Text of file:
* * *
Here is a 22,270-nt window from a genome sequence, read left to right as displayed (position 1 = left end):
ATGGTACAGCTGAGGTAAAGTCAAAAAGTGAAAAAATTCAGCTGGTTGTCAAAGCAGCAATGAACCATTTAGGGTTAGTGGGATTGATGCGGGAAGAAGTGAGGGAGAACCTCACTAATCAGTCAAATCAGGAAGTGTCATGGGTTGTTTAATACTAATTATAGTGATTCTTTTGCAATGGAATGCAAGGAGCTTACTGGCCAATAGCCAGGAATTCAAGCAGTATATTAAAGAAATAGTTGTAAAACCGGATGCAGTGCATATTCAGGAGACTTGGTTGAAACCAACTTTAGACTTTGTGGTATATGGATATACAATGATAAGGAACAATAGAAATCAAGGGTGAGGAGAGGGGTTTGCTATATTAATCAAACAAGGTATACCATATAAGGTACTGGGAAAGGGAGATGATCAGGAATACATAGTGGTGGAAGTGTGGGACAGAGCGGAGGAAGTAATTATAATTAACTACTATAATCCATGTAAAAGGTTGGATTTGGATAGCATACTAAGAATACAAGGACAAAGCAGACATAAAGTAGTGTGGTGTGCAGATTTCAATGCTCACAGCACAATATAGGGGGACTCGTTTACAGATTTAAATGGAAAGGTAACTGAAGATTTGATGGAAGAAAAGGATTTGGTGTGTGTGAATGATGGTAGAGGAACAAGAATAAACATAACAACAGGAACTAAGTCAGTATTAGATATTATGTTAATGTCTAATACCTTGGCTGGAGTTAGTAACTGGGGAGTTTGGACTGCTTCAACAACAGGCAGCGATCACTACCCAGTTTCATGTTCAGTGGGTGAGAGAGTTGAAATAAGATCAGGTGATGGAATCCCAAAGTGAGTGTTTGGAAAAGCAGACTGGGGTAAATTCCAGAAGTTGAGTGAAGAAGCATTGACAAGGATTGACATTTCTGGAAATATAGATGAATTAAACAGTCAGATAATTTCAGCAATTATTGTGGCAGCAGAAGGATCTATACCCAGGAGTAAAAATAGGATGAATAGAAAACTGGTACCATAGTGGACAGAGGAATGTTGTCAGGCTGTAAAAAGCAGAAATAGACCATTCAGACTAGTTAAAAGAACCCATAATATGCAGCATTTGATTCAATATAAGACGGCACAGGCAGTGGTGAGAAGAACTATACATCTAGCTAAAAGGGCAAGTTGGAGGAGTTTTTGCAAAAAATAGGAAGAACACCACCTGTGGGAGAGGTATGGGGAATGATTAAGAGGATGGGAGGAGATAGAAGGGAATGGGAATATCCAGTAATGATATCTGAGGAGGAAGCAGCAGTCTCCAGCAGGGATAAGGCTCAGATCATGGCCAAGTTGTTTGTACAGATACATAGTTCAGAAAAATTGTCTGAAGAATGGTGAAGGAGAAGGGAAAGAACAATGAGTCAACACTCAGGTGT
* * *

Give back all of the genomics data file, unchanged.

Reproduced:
Here is a 22,270-nt window from a genome sequence, read left to right as displayed (position 1 = left end):
ATGGTACAGCTGAGGTAAAGTCAAAAAGTGAAAAAATTCAGCTGGTTGTCAAAGCAGCAATGAACCATTTAGGGTTAGTGGGATTGATGCGGGAAGAAGTGAGGGAGAACCTCACTAATCAGTCAAATCAGGAAGTGTCATGGGTTGTTTAATACTAATTATAGTGATTCTTTTGCAATGGAATGCAAGGAGCTTACTGGCCAATAGCCAGGAATTCAAGCAGTATATTAAAGAAATAGTTGTAAAACCGGATGCAGTGCATATTCAGGAGACTTGGTTGAAACCAACTTTAGACTTTGTGGTATATGGATATACAATGATAAGGAACAATAGAAATCAAGGGTGAGGAGAGGGGTTTGCTATATTAATCAAACAAGGTATACCATATAAGGTACTGGGAAAGGGAGATGATCAGGAATACATAGTGGTGGAAGTGTGGGACAGAGCGGAGGAAGTAATTATAATTAACTACTATAATCCATGTAAAAGGTTGGATTTGGATAGCATACTAAGAATACAAGGACAAAGCAGACATAAAGTAGTGTGGTGTGCAGATTTCAATGCTCACAGCACAATATAGGGGGACTCGTTTACAGATTTAAATGGAAAGGTAACTGAAGATTTGATGGAAGAAAAGGATTTGGTGTGTGTGAATGATGGTAGAGGAACAAGAATAAACATAACAACAGGAACTAAGTCAGTATTAGATATTATGTTAATGTCTAATACCTTGGCTGGAGTTAGTAACTGGGGAGTTTGGACTGCTTCAACAACAGGCAGCGATCACTACCCAGTTTCATGTTCAGTGGGTGAGAGAGTTGAAATAAGATCAGGTGATGGAATCCCAAAGTGAGTGTTTGGAAAAGCAGACTGGGGTAAATTCCAGAAGTTGAGTGAAGAAGCATTGACAAGGATTGACATTTCTGGAAATATAGATGAATTAAACAGTCAGATAATTTCAGCAATTATTGTGGCAGCAGAAGGATCTATACCCAGGAGTAAAAATAGGATGAATAGAAAACTGGTACCATAGTGGACAGAGGAATGTTGTCAGGCTGTAAAAAGCAGAAATAGACCATTCAGACTAGTTAAAAGAACCCATAATATGCAGCATTTGATTCAATATAAGACGGCACAGGCAGTGGTGAGAAGAACTATACATCTAGCTAAAAGGGCAAGTTGGAGGAGTTTTTGCAAAAAATAGGAAGAACACCACCTGTGGGAGAGGTATGGGGAATGATTAAGAGGATGGGAGGAGATAGAAGGGAATGGGAATATCCAGTAATGATATCTGAGGAGGAAGCAGCAGTCTCCAGCAGGGATAAGGCTCAGATCATGGCCAAGTTGTTTGTACAGATACATAGTTCAGAAAAATTGTCTGAAGAATGGTGAAGGAGAAGGGAAAGAACAATGAGTCAACACTCAGGTGT